Mehrsa Baradaran begins to answer these questions in her April 9 article, “The U.S. Should Just Send Checks—But Won’t” in The Atlantic. Baradaran describes how the CARES Act excludes several vulnerable groups of individuals and businesses. Most expressly, the U.S. government’s Small Business Administration categorically refuses aid to all sex-related businesses (even legal ones, like strip clubs) and businesses run by anyone with a criminal record. In turn, these business’ employees are left out, too. Further, even though the CARES Act seems to provide for generous individual aid, lots of workers will struggle to meet the practical requirements for receiving the aid, including all undocumented immigrants. Baradaran argues that these policies are rooted in the longstanding American belief that the poor are inherently undeserving and must prove their moral uprightness in order to receive aid. And, as Baradaran notes, shaping economic policy around this belief is not only cruel but counterproductive. Being generous with aid during the crisis would do more to keep the economy afloat.
What is also clear, but not discussed by the article, is that in addition to being bad policy, these exclusions also raise human rights concerns. The international treaty on economic, social and cultural rights provides for the right to work in Articles 6 and 7, which can be fulfilled in part by governments putting in place social protection systems that prevent unemployment. This right is not contingent on the type of work that a person does. In addition, Article 9 of the treaty recognizes the right of everyone to social security, which the treaty’s monitoring body has interpreted to include non-contributory unemployment insurance. That body, the Committee on Economic, Social and Cultural Rights, has also specified that these benefits must be both accessible to all workers—including part-time, casual, seasonal, self-employed, undocumented, and informal economy workers—and adequate to cover their basic needs. Finally, the treaty states that individuals’ enjoyment of economic and social rights should improve progressively, so governments are also expected to increase rather than decrease access to social security over time.Continue Reading…
May 20, 2020
Posted by Sienna Liu JD'20
While there may be a middle-class bias in policies such as “social distancing” in the U.S., countries around the world that rely on cash-based commerce and thriving informal economies are facing a different kind of hardship.
A recent news article published by Quartz Africa depicts the current situation for informal workers in African countries under lockdown: informal workers, particularly street vendors, small-scale business owners, and traders, are attempting to do business despite the dual threats posed to their health and physical safety. In addition to the health risks that accompany continued contact with customers, these workers are also facing incidents of police brutality as patrolling officers harshly enforce lockdowns and curfews in various countries.Continue Reading…
May 20, 2020
Posted by Jessica Sawadogo JD ’21
As researchers learn more about coronavirus and the way it impacts us all, they’ve revealed a few key differences along gendered lines. Slightly more women than men may be getting COVID-19, but more men are dying from the virus. Women, on the other hand, are more economically vulnerable from the financial fallout of the novel coronavirus. This difference takes on a new meaning as the world braces itself for an impending recession.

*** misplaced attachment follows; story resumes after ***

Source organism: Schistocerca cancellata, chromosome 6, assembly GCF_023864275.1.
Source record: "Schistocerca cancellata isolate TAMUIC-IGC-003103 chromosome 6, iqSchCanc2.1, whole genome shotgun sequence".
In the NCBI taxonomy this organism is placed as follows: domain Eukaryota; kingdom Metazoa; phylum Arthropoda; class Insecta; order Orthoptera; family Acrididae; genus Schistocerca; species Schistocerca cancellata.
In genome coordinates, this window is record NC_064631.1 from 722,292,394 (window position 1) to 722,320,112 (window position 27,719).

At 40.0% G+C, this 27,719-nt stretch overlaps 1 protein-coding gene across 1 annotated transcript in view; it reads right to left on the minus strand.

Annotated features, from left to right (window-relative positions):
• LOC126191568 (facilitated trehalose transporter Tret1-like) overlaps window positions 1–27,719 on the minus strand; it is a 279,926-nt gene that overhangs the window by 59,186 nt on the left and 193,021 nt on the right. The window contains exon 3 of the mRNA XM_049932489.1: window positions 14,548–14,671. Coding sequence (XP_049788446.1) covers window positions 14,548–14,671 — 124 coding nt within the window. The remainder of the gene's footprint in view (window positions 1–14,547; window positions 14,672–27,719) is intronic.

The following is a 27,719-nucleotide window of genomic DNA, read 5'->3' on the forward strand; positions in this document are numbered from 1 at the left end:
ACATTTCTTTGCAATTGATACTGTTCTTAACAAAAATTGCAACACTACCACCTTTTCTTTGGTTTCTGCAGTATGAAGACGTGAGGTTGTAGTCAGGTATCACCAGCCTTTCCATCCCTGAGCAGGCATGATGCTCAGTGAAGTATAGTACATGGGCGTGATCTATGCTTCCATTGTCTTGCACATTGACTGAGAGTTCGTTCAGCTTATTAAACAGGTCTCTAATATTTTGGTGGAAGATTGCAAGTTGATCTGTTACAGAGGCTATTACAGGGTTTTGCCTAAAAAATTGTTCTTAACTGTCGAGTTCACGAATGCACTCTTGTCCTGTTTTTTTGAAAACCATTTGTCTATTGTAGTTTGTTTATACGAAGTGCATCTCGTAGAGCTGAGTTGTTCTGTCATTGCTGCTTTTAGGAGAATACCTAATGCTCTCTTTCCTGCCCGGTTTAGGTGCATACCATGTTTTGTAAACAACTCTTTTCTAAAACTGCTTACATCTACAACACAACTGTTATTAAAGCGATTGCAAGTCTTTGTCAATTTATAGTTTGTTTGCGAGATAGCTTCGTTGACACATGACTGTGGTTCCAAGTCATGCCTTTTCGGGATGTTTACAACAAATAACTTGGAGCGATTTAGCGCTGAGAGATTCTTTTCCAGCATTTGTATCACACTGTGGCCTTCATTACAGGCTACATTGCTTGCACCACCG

The New York Times’ bi-weekly newsletter on gender and society recently reported a sobering fact: that the economic fallout from the coronavirus will have a “disproportionate negative effect on women.” The newsletter examines the results of a study from researchers at Northwestern University, the University of Mannheim in Germany and the University of California, San Diego, which found that the economic downturn will result in worse economic outcomes for women than for men and that the disparity from this crisis will be even worse than in previous recessions. The differences are attributed to women’s disproportionate representation in jobs that have been most affected by the global shutdown, like those in the restaurant and travel sector, for example. In addition, because women are often responsible for childcare, those who are able to work from home will see an increase in their overall workload with reduced availability for remunerated work.Continue Reading…
May 20, 2020
Posted by Alicia Alvero Koski JD'20
Attempts to expand U.S. unemployment benefits in the wake of COVID-19 show the pitfalls of a narrow definition of employment. International human rights treaties, in contrast, provide a more expansive approach, one that could provide assistance to a population of workers that has experienced increased difficulty obtaining relief for lost work.
The pandemic has caused unemployment on a massive scale. Workers who live paycheck to paycheck are especially hard hit and face an uphill battle to pay for basic necessities. In response, the U.S. government has expanded its unemployment assistance programs, but many non-traditional workers may encounter challenges when trying to claim these benefits.
According to the New York Times, gig workers like rideshare drivers struggle to claim the benefits they are owed. U.S. states, which manage unemployment payments, have not had the infrastructure in place to handle such claims, meaning gig workers across the country have had to wait longer than others before receiving assistance.Continue Reading…